It’s 1968 – the Cardiff streets are full of grit and darkness. Old men wear flat caps and shabby raincoats. The lights in the shops are there yet they don’t shine quite like they do now. But there’s hope. The kids are alright. I’ve sold six copies of my world-beating avant garde poetry mag second aeon outside the venue. I’m in Charles Street, half way down on the left, where the young are streaming into the Estonian Club. Just about the only place we’ve got that’s bookable for gigs. It has a basement cleared of internal walls and a small stage. Upstairs, guarded by ancient men with accordions and suits, is a tiny bar.
Penguin have just published volume ten of their ground-breaker Modern Poets series – The Mersey Poets. Verse that they don’t teach in school, poetry you can read for actual pleasure that’s about the world you come from, the one you live in. Roger McGough, Brian Patten and the amazingly plump jean-wearing painter, Adrian Henri. On stage tonight is Adrian’s band, The Liverpool Scene, poetry with guitars, electric stuff, poetry about love and lust and art and life.
They come on, all six of them, looking like beatniks. Andy Roberts on dazzling amplified acoustic guitar and vocals, Mike Hart a drop-out Liverpudlian Dylan, Mike Evans on sax and a poet too. In front the bohemian bulk of Adrian, not a singer, not a player of instruments, but a poet. He does it, mike in hand, “You keep our love hidden, like the nightdress you keep under your pillow, and never wear when I’m there”, intoned over Robert’s modal picking. Takes us all somewhere. Poetry you want to make soar in your head like it was a song. The album they’ve just recorded was produced by John Peel, The Amazing Adventures Of. My copy gets played to flatness, so often the grooves barely work.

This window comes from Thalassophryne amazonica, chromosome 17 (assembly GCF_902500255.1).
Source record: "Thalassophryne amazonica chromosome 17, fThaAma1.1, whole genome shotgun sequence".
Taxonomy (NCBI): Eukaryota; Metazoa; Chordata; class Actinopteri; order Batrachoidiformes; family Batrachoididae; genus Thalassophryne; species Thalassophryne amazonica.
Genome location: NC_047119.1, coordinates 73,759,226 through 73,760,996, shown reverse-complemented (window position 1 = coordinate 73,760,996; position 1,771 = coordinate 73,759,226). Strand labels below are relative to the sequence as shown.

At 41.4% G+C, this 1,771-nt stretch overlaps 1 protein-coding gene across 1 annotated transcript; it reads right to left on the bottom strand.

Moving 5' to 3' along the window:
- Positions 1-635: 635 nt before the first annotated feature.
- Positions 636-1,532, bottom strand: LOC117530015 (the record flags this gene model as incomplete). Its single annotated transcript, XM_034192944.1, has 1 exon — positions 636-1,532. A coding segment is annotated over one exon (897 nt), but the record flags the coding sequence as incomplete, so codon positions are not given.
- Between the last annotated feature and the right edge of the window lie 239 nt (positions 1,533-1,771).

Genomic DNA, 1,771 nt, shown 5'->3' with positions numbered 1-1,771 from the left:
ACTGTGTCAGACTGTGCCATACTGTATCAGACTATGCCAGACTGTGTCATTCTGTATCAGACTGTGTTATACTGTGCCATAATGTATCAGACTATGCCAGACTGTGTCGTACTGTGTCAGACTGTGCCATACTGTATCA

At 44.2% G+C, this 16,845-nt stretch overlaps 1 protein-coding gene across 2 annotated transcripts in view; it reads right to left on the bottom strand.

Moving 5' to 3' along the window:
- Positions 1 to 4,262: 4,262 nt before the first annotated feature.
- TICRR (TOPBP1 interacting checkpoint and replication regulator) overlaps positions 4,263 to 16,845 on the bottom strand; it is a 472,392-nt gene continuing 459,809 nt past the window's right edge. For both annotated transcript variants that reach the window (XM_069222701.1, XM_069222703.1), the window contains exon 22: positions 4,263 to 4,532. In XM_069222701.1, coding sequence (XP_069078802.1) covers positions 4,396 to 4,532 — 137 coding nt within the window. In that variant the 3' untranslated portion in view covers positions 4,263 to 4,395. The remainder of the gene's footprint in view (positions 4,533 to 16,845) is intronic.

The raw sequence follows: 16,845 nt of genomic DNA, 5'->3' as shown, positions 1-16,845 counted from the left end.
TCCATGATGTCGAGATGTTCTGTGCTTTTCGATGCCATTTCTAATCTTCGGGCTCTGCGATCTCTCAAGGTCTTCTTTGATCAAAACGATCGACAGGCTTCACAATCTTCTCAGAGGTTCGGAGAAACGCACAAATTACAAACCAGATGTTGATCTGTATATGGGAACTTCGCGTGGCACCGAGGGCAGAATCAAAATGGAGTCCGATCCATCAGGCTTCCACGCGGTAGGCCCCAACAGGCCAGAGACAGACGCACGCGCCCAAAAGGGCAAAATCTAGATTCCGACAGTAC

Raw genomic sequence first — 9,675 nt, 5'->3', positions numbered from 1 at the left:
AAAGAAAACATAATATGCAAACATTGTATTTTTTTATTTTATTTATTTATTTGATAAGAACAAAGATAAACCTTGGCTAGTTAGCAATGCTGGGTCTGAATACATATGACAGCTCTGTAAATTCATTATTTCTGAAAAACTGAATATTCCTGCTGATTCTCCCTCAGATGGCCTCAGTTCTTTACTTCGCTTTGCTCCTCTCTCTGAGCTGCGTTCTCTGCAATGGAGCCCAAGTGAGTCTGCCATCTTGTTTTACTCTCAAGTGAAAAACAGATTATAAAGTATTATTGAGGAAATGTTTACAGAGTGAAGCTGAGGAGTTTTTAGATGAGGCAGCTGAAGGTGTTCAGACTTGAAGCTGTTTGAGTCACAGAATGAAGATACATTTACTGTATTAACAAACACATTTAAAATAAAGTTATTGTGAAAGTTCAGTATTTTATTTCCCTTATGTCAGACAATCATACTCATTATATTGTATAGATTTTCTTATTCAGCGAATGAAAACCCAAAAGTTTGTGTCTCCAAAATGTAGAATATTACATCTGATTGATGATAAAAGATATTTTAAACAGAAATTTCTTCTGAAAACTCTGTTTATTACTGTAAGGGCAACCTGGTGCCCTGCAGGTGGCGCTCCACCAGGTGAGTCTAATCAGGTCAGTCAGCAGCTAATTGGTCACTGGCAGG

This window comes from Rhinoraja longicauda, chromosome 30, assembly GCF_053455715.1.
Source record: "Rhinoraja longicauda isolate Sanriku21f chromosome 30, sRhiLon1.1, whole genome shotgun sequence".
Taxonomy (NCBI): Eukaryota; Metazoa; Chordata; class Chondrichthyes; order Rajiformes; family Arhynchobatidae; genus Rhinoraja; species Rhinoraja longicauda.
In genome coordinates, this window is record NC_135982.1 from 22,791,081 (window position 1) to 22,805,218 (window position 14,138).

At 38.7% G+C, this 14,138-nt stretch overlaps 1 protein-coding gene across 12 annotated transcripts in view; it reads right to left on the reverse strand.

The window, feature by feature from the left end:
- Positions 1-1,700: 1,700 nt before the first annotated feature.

Could be that Henri, in this persona, the public poet, the entertainer (as opposed to the painter, the surrealist, the lover, the political activist, the avant gardist, the literary creator), was the lode from which many future stage-stuck performance poets took their direction. Even without hearing him or even knowing of how the Liverpool poets moved verse right up the popularity stakes Adrian Henri’s influence today, unsung as it may be, is deep and long.
He died back in 2000 but not before painting the amazing Entry of Christ into Liverpool 1964 (after James Ensor), writing a poem of the same name, and getting the freedom of the city in 1999.
The band vanished from the racks and seemed, too, from the entire reissue market. In an age when everything is available again the Liverpool Scene for decades remained lost. But you can hear them again now, if you are interested in the roots of how poets on stage got up the courage to be so in your face, so moving, so entertaining, so rhythmic, so unfazed by their shuffling audiences and so full of spirit. An expanded version of the original album containing reruns from their later recordings has been reissued as a double CD. The Amazing Adventures of the Liverpool Scene is out on the Esoteric label and available through Amazon (where else). Get it for Adrian’s Love Story, his Batman Poem, Made in the USA or from Mike Hart’s transcendental Gliders, Parks.
Adrian had a Welsh grandmother there was funding found in the seventies to have him read in Cardiff, on his own, as funny and as challenging as ever he managed fronting his band. If you wonder who I’m talking about it’s time you checked him to see how entertaining and relevant he was. If you were there you’ll already know.